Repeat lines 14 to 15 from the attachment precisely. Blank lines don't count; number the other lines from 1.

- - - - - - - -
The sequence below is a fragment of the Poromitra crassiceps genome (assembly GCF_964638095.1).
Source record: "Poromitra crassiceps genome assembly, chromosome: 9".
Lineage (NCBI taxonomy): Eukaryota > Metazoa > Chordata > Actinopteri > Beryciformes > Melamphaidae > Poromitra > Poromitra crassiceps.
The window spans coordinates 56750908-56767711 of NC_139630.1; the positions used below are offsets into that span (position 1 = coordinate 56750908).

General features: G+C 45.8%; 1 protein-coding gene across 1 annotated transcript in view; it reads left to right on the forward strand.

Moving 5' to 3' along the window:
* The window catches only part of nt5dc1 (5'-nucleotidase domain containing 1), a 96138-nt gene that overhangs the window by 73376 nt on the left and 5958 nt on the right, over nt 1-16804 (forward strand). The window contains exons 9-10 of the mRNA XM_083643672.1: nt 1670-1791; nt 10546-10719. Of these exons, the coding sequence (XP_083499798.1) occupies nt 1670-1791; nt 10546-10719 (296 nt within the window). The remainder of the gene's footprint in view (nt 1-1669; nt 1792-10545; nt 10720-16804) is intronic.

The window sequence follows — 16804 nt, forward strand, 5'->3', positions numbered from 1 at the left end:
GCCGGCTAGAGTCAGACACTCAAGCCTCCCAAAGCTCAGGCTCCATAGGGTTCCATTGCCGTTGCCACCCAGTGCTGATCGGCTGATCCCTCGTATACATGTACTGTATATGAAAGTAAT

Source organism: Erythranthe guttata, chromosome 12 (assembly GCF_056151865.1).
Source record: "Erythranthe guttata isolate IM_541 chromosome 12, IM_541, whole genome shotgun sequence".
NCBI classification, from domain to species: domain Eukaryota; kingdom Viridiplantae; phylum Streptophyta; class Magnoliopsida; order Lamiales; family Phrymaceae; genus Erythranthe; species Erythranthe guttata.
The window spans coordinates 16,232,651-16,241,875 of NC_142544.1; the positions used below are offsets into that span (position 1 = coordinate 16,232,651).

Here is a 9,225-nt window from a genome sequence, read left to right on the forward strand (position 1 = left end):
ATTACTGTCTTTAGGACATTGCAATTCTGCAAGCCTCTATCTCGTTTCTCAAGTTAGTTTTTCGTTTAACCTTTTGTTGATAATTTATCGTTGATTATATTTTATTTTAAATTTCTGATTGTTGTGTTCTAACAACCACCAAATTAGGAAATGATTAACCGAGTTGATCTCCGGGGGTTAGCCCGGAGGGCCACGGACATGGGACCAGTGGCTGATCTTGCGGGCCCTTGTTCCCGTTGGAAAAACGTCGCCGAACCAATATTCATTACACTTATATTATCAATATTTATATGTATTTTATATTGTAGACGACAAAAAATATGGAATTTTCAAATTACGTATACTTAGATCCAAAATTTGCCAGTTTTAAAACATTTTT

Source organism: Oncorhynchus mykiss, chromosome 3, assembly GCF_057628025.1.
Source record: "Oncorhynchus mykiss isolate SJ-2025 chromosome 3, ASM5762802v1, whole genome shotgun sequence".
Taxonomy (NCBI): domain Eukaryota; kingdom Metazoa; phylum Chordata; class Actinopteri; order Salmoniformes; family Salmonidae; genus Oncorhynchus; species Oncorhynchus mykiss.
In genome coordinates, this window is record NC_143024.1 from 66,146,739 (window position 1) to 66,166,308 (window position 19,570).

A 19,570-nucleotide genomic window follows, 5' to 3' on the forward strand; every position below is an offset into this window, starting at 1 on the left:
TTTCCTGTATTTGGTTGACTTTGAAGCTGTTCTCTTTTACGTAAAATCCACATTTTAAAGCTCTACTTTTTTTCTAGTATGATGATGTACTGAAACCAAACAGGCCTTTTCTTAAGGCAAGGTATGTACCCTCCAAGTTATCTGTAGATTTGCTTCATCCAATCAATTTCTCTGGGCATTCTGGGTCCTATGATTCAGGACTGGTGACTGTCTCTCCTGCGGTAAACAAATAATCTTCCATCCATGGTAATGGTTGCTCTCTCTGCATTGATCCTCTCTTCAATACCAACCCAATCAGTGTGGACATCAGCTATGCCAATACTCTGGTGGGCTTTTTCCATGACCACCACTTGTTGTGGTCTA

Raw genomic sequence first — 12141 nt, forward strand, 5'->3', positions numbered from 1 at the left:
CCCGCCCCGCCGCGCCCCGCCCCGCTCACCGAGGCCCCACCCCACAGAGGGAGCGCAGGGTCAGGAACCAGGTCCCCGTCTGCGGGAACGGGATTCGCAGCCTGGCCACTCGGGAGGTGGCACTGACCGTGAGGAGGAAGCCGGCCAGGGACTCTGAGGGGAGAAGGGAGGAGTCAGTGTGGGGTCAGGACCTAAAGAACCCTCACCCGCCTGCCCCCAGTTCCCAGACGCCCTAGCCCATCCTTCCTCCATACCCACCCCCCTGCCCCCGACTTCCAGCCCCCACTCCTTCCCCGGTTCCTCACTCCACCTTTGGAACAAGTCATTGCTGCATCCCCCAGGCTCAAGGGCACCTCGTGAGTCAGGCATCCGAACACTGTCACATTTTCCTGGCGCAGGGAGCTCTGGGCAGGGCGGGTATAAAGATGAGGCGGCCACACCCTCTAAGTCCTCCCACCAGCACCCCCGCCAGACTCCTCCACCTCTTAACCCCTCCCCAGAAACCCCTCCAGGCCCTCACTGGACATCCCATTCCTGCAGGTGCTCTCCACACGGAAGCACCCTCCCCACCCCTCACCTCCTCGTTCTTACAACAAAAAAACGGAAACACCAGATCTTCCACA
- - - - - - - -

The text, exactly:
Here is a 9,225-nt window from a genome sequence, read left to right on the forward strand (position 1 = left end):
ATTACTGTCTTTAGGACATTGCAATTCTGCAAGCCTCTATCTCGTTTCTCAAGTTAGTTTTTCGTTTAACCTTTTGTTGATAATTTATCGTTGATTATATTTTATTTTAAATTTCTGATTGTTGTGTTCTAACAACCACCAAATTAGGAAATGATTAACCGAGTTGATCTCCGGGGGTTAGCCCGGAGGGCCACGGACATGGGACCAGTGGCTGATCTTGCGGGCCCTTGTTCCCGTTGGAAAAACGTCGCCGAACCAATATTCATTACACTTATATTATCAATATTTATATGTATTTTATATTGTAGACGACAAAAAATATGGAATTTTCAAATTACGTATACTTAGATCCAAAATTTGCCAGTTTTAAAACATTTTT